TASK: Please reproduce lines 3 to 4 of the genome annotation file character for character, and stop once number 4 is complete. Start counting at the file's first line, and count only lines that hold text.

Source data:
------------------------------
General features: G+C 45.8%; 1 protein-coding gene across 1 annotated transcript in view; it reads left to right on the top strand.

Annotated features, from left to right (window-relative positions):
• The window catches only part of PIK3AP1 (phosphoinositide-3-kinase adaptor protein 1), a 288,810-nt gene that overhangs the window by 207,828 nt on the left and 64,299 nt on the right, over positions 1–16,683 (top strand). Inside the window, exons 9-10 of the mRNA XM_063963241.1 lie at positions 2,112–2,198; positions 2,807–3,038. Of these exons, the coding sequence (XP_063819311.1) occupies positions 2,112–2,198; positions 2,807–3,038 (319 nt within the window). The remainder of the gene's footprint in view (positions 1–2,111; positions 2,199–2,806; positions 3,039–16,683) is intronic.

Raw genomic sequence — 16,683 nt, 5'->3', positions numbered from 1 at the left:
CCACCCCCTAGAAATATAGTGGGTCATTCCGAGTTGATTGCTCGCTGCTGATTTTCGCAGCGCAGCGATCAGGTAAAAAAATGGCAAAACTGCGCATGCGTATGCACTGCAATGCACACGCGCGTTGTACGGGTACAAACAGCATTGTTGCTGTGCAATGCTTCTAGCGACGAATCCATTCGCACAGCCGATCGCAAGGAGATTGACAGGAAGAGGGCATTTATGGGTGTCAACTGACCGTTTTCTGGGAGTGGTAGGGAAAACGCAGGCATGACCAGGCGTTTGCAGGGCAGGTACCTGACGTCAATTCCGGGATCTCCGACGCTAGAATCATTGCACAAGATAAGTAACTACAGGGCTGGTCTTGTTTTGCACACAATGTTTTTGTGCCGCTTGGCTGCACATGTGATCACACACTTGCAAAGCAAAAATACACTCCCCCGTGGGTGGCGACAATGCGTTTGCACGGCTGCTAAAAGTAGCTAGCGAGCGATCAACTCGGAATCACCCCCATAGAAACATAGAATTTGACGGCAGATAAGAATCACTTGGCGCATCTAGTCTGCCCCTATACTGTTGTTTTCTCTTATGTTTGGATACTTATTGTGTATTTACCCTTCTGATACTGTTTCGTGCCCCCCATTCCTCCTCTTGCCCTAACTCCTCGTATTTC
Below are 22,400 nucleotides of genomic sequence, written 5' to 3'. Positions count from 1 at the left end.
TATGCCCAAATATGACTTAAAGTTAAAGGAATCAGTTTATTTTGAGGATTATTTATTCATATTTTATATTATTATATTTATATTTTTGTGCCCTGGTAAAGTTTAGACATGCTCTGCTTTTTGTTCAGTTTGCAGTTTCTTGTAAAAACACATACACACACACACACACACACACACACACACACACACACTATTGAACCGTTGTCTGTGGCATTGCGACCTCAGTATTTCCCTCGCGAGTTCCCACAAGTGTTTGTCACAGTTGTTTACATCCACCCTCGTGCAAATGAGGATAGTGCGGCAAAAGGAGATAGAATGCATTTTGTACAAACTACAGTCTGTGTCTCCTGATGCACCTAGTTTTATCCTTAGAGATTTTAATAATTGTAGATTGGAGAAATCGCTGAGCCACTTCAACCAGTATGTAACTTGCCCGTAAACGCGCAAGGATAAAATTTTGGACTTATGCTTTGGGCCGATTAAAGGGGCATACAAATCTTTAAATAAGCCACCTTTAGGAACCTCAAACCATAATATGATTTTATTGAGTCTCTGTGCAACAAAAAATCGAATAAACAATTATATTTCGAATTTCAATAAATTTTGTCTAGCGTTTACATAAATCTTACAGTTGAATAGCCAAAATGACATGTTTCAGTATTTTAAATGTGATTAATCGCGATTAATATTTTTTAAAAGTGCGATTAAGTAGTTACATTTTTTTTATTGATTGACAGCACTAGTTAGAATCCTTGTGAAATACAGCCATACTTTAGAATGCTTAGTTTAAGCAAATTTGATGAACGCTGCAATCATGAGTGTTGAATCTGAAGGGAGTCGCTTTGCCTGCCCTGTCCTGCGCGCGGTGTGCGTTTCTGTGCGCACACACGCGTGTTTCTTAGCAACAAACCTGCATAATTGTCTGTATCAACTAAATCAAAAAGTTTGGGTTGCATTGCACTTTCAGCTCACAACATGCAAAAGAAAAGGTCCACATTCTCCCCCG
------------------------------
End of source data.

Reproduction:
• The window catches only part of PIK3AP1 (phosphoinositide-3-kinase adaptor protein 1), a 288,810-nt gene that overhangs the window by 207,828 nt on the left and 64,299 nt on the right, over positions 1–16,683 (top strand). Inside the window, exons 9-10 of the mRNA XM_063963241.1 lie at positions 2,112–2,198; positions 2,807–3,038. Of these exons, the coding sequence (XP_063819311.1) occupies positions 2,112–2,198; positions 2,807–3,038 (319 nt within the window). The remainder of the gene's footprint in view (positions 1–2,111; positions 2,199–2,806; positions 3,039–16,683) is intronic.

Raw genomic sequence — 16,683 nt, 5'->3', positions numbered from 1 at the left: